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1. New Decision From 8th Circuit! Birmingham v. Omaha School District
On August 7, the Court of Appeals for the Eighth Circuit issued a decision in Birmingham v. Omaha School District.
The case involved Brenda Birmingham, an 18 year old who has cerebral palsy and is "mentally handicapped." In April 1995, Brenda told school personnel that her mother was abusing her. The school staff reported the case to the Department of Human Services who took custody of Brenda.
In May, the school scheduled an IEP meeting. At the IEP meeting, they determined that "it was in Brenda's best interest to graduate with the current class." The school did not give Brenda's mother prior written notice of the school's decision to graduate her daughter. Brenda was graduated two weeks later, on May 25, 1995.
WRIGHTSLAW NOTE: IDEA requires school districts to provide a free appropriate public education (FAPE) "to all children with disabilities . . . between the ages of 3 and 21 . . ." unless this is "inconsistent with State law or practice . . ." 20 U.S.C. § 1412(a)(1) (Wrightslaw: Special Education Law, page 42)
Brenda's mother filed a complaint with the Arkansas Department of Education. The state DOE denied the mother's claim. The mother then filed suit against the school district, several individuals employed by the school district, and the Department of Human Services. She claimed that by graduating Brenda without giving prior written notice to her parent, the school violated the IDEA, Section 504 of the Rehabilitation Act, Title II of the ADA, and Section 1983.
The U. S. District Court applied a 30-day statute of limitations and dismissed the mother's IDEA claim as "time-barred." The Court dismissed the Section 1983 claim for "failure to state a claim" and the ADA and Section 504 claims for "failure to prove that the defendants acted in bad faith or with gross misjudgment."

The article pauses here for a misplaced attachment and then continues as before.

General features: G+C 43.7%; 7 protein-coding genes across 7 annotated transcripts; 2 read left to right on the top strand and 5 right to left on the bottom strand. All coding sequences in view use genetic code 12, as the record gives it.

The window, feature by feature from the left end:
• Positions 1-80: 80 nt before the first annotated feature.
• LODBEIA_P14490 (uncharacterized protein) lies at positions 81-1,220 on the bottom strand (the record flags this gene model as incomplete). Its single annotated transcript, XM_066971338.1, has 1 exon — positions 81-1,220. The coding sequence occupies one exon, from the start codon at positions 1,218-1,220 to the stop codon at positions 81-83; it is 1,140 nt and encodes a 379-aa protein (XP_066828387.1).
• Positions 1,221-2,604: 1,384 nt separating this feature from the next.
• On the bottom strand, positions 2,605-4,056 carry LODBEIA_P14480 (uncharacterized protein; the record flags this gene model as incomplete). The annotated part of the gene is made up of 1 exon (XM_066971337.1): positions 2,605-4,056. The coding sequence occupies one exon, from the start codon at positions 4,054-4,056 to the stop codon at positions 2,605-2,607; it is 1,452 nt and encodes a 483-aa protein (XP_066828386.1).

The Eighth Circuit reversed the District Court on the IDEA violation and the statute of limitations issues:
"It is clear from [the] facts that the IDEA was violated. The IDEA requires that school districts educate disabled students to twenty-one years of age, unless doing so is inconsistent with state law. Thus, under the IDEA, a disabled student in Arkansas must be educated to the age or twenty-one or until he/she completes the state's secondary education program."
PRIOR WRITTEN NOTICE
REQUIRED BEFORE GRADUATION
The Court found that a child with a disability "may graduate before one of these requirements is met if procedural safeguards are followed. Foremost among these are prior written notice to the parent whenever school officials propose a change in "the educational placement" . . . so the parent has an opportunity to "present complaints" regarding the proposed change."
IDEA POLICIES & STATUTES OF LIMITATIONS
The Court found that the District Court erred in applying a 30-day statute of limitations to an IDEA case. In support of this, the Court focused on these IDEA policies: * that all disabled children receive a free appropriate education." * that parents and school officials try to resolve disputes in a way that does not deprive the child of the "education mandated by law."
SHORT STATUTE "VIOLATES IDEA POLICIES"